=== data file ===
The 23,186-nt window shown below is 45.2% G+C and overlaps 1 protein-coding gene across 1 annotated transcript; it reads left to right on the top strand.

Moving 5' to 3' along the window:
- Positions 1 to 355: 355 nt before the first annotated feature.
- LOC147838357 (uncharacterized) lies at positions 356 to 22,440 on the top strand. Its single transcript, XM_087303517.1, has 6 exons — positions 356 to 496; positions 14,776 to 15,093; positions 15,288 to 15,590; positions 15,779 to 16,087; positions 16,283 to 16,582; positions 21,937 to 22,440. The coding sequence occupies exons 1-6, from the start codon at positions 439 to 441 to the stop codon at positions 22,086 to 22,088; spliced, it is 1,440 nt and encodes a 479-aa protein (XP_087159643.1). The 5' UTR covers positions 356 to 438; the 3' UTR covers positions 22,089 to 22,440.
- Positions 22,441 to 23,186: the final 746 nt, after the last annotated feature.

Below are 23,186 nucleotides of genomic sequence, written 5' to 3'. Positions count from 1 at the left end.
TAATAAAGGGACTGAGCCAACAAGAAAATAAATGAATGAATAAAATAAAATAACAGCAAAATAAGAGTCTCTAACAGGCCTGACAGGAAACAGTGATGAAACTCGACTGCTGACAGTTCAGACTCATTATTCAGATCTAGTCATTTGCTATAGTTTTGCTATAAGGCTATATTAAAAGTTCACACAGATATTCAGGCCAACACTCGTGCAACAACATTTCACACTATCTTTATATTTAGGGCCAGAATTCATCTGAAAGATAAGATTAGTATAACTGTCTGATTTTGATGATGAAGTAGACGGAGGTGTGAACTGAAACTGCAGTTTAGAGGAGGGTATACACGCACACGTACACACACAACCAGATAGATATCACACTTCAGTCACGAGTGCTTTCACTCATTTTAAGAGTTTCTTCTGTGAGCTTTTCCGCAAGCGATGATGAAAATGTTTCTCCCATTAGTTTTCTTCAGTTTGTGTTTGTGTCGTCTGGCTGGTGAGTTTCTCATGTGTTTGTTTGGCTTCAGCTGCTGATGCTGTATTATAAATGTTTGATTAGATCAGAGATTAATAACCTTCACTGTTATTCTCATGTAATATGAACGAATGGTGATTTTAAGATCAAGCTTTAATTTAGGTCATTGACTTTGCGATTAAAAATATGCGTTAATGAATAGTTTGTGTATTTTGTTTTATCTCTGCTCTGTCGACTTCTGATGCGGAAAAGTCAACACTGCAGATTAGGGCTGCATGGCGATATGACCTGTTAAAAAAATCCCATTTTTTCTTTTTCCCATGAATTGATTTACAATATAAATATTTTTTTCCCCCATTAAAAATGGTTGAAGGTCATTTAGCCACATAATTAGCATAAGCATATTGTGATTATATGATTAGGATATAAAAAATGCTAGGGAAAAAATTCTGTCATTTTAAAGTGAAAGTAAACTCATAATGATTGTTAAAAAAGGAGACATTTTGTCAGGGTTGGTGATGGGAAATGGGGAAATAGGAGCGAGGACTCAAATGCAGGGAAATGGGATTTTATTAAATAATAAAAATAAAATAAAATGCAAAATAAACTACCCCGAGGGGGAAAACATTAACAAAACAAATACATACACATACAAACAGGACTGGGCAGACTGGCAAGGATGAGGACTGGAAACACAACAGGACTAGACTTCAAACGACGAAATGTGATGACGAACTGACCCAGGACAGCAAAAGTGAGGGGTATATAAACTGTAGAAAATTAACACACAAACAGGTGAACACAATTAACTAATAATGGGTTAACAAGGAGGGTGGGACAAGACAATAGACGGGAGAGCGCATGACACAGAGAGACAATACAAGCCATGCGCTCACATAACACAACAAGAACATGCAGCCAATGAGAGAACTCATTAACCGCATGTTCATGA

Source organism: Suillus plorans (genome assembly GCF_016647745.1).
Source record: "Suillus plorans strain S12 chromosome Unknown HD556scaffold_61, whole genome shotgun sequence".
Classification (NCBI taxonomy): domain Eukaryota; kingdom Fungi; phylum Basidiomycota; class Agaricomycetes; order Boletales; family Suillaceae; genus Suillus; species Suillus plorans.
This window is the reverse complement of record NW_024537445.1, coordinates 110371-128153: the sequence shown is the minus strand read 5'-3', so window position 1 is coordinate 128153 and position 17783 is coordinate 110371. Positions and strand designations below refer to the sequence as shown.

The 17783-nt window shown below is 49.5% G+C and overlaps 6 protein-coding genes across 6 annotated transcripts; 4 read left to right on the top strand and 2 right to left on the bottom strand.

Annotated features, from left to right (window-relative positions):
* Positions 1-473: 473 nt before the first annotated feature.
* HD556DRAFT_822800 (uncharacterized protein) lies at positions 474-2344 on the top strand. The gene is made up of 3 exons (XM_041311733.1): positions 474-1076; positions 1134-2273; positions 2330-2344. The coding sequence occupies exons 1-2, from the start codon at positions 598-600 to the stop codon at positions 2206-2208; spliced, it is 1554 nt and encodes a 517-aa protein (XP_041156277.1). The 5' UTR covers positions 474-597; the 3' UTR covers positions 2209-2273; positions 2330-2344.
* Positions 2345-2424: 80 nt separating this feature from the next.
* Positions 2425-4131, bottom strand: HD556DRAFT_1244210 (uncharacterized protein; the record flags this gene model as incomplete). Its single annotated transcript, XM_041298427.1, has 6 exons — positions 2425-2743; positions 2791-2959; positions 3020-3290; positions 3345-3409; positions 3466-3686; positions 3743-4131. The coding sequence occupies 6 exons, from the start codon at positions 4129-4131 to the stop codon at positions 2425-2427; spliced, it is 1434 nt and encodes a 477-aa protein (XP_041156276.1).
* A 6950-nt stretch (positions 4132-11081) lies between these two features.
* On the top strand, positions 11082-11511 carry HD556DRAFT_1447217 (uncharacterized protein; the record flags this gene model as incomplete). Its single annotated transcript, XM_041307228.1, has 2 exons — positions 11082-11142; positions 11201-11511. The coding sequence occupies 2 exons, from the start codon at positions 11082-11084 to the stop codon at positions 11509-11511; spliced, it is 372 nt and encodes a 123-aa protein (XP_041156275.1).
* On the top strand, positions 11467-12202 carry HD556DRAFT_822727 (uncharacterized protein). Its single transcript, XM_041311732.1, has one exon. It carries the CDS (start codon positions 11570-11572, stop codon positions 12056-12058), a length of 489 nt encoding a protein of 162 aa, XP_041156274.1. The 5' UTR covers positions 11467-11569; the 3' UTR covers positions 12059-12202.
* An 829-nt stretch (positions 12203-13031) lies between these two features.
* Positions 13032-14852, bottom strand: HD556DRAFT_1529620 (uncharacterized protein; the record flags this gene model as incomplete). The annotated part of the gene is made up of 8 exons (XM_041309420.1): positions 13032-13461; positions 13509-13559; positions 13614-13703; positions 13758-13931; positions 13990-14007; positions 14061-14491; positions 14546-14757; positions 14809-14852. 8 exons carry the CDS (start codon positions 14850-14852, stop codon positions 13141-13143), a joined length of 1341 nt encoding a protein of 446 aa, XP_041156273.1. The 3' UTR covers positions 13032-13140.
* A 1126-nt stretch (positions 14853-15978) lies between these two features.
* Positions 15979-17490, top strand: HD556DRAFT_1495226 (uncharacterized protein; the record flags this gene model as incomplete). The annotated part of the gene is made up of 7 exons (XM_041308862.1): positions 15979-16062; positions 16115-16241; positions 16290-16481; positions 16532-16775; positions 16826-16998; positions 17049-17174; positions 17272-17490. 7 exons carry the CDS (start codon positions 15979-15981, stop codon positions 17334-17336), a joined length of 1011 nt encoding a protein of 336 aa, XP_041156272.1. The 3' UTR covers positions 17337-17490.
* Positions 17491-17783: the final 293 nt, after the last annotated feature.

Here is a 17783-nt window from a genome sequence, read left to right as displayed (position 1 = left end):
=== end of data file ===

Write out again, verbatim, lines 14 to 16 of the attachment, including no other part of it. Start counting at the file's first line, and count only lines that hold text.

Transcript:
* Positions 1-473: 473 nt before the first annotated feature.
* HD556DRAFT_822800 (uncharacterized protein) lies at positions 474-2344 on the top strand. The gene is made up of 3 exons (XM_041311733.1): positions 474-1076; positions 1134-2273; positions 2330-2344. The coding sequence occupies exons 1-2, from the start codon at positions 598-600 to the stop codon at positions 2206-2208; spliced, it is 1554 nt and encodes a 517-aa protein (XP_041156277.1). The 5' UTR covers positions 474-597; the 3' UTR covers positions 2209-2273; positions 2330-2344.
* Positions 2345-2424: 80 nt separating this feature from the next.